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James J. Mapes. Daguerreotype from the studio of Mathew B. Brady. Courtesy of the Library of Congress (LC-USZ62-109830).

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Mapes, James Jay (29 May 1806–10 January 1866), chemist and writer, was born in Maspeth, New York, the son of Jonas Mapes, a merchant and importer, and Elizabeth Tylee. While at a boarding school on Long Island, Mapes lived for a time with the English reformer William Cobbett. As a scientist, however, he was largely self-taught....

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Shull, George Harrison (15 April 1874–29 September 1954), botanist and geneticist, was born on a farm near North Hampton, Ohio, the son of Harrison Shull and Catherine Ryman, farmers. A devout member of the Old German Baptist Church, Shull’s father was also an unpaid lay minister; his mother, an avid reader, eventually became an accomplished horticulturist after her children were raised. Shull’s formal education was sparse. It is estimated that he only spent 46.5 months in formal school before he entered college and never spent a full year in school at a time. Despite these trying circumstances, George and his seven siblings were educated with the help of their mother, who encouraged study. Stimulated by a rural background that provided him proximity to both wild and agricultural plants, Shull’s interest in plants was apparent by the age of sixteen....

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Williams, John Shoebridge (31 July 1790–22 April 1878), civil engineer, magazine editor, and spiritualist, was born in Newport, Carteret County, North Carolina, the son of Welsh immigrant Robert Williams, a plantation and mill owner, and English immigrant Anne Shoebridge. His mother provided him with his earliest education....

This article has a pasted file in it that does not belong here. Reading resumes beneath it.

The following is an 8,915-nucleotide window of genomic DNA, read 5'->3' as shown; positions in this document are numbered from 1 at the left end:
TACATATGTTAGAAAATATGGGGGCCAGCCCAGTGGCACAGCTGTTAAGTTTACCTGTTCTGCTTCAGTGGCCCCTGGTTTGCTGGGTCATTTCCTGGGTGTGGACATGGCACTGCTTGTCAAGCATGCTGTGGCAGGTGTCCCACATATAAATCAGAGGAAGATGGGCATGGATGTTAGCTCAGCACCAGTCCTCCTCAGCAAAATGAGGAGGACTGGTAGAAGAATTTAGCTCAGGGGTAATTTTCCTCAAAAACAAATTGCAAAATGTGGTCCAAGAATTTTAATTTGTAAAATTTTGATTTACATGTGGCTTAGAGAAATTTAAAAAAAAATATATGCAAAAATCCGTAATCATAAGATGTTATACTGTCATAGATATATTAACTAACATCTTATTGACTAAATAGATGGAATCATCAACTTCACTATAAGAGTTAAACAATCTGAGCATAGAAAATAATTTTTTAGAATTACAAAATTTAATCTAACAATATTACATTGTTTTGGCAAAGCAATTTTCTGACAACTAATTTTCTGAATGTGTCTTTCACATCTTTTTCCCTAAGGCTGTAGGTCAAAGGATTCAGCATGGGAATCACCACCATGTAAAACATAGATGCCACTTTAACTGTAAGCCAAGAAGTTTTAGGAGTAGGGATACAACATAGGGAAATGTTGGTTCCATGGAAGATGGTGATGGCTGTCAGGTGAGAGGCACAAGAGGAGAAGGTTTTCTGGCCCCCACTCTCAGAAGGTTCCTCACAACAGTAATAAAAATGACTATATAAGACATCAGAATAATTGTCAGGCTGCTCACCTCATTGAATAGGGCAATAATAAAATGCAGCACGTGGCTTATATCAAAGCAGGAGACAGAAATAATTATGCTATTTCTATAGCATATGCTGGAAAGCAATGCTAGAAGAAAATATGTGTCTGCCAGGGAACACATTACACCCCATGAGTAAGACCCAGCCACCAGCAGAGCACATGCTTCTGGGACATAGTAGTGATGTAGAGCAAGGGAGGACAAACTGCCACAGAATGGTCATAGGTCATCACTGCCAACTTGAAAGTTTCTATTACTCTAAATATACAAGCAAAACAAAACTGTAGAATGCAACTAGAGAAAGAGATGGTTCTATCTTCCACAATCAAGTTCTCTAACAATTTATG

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Wurtz, Henry (05 June 1828–08 November 1910), chemist and editor, was born in Easton, Pennsylvania, the son of John J. Wurts and Ann Novus. The family name, originally Swiss, had many variant spellings (e.g., Wirtz, Wirts); it is likely that Wurtz chose the name he liked best. He received his A.B. in 1848 from the College of New Jersey (now Princeton University), where he studied with the physicist ...

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Youmans, Edward Livingston (03 June 1821–18 January 1887), scientific popularizer and editor, was born in Coeymans, New York, the son of Vincent Youmans, a farmer and mechanic, and Catherine Scofield, a teacher. A voracious reader raised in a home where books and ideas were valued, Youmans early developed an interest in science and largely educated himself after completing common-school studies. An attack of ophthalmia in 1835 damaged his eyesight and prompted his move to New York City for treatment in 1839. There he met ...